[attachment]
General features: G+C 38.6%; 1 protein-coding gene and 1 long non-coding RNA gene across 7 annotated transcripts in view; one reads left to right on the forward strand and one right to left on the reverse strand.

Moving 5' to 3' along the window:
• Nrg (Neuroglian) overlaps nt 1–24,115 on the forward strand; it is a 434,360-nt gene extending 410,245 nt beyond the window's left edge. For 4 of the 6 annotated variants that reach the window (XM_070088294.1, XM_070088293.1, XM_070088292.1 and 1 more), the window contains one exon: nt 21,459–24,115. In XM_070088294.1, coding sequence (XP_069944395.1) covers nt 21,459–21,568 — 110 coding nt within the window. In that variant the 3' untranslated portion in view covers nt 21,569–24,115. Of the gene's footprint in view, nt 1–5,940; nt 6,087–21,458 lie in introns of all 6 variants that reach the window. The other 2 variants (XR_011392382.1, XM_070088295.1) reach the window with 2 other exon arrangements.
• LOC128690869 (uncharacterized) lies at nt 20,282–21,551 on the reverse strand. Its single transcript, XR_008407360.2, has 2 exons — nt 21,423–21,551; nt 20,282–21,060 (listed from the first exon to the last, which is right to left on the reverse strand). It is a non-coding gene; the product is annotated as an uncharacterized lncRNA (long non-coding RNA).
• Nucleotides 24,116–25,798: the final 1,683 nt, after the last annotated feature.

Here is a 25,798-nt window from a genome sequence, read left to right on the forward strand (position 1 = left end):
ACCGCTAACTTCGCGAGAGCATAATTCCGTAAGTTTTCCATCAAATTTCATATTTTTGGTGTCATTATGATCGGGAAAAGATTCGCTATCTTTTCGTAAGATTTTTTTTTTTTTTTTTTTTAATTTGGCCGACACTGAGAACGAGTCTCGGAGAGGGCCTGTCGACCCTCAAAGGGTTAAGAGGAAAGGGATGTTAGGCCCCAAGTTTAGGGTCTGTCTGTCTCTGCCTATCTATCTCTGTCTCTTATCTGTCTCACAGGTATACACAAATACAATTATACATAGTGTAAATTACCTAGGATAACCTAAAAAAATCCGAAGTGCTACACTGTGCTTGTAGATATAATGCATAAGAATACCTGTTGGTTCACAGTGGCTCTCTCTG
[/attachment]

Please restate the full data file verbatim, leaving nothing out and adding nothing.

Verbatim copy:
General features: G+C 38.6%; 1 protein-coding gene and 1 long non-coding RNA gene across 7 annotated transcripts in view; one reads left to right on the forward strand and one right to left on the reverse strand.

Moving 5' to 3' along the window:
• Nrg (Neuroglian) overlaps nt 1–24,115 on the forward strand; it is a 434,360-nt gene extending 410,245 nt beyond the window's left edge. For 4 of the 6 annotated variants that reach the window (XM_070088294.1, XM_070088293.1, XM_070088292.1 and 1 more), the window contains one exon: nt 21,459–24,115. In XM_070088294.1, coding sequence (XP_069944395.1) covers nt 21,459–21,568 — 110 coding nt within the window. In that variant the 3' untranslated portion in view covers nt 21,569–24,115. Of the gene's footprint in view, nt 1–5,940; nt 6,087–21,458 lie in introns of all 6 variants that reach the window. The other 2 variants (XR_011392382.1, XM_070088295.1) reach the window with 2 other exon arrangements.
• LOC128690869 (uncharacterized) lies at nt 20,282–21,551 on the reverse strand. Its single transcript, XR_008407360.2, has 2 exons — nt 21,423–21,551; nt 20,282–21,060 (listed from the first exon to the last, which is right to left on the reverse strand). It is a non-coding gene; the product is annotated as an uncharacterized lncRNA (long non-coding RNA).
• Nucleotides 24,116–25,798: the final 1,683 nt, after the last annotated feature.

Here is a 25,798-nt window from a genome sequence, read left to right on the forward strand (position 1 = left end):
ACCGCTAACTTCGCGAGAGCATAATTCCGTAAGTTTTCCATCAAATTTCATATTTTTGGTGTCATTATGATCGGGAAAAGATTCGCTATCTTTTCGTAAGATTTTTTTTTTTTTTTTTTTTAATTTGGCCGACACTGAGAACGAGTCTCGGAGAGGGCCTGTCGACCCTCAAAGGGTTAAGAGGAAAGGGATGTTAGGCCCCAAGTTTAGGGTCTGTCTGTCTCTGCCTATCTATCTCTGTCTCTTATCTGTCTCACAGGTATACACAAATACAATTATACATAGTGTAAATTACCTAGGATAACCTAAAAAAATCCGAAGTGCTACACTGTGCTTGTAGATATAATGCATAAGAATACCTGTTGGTTCACAGTGGCTCTCTCTG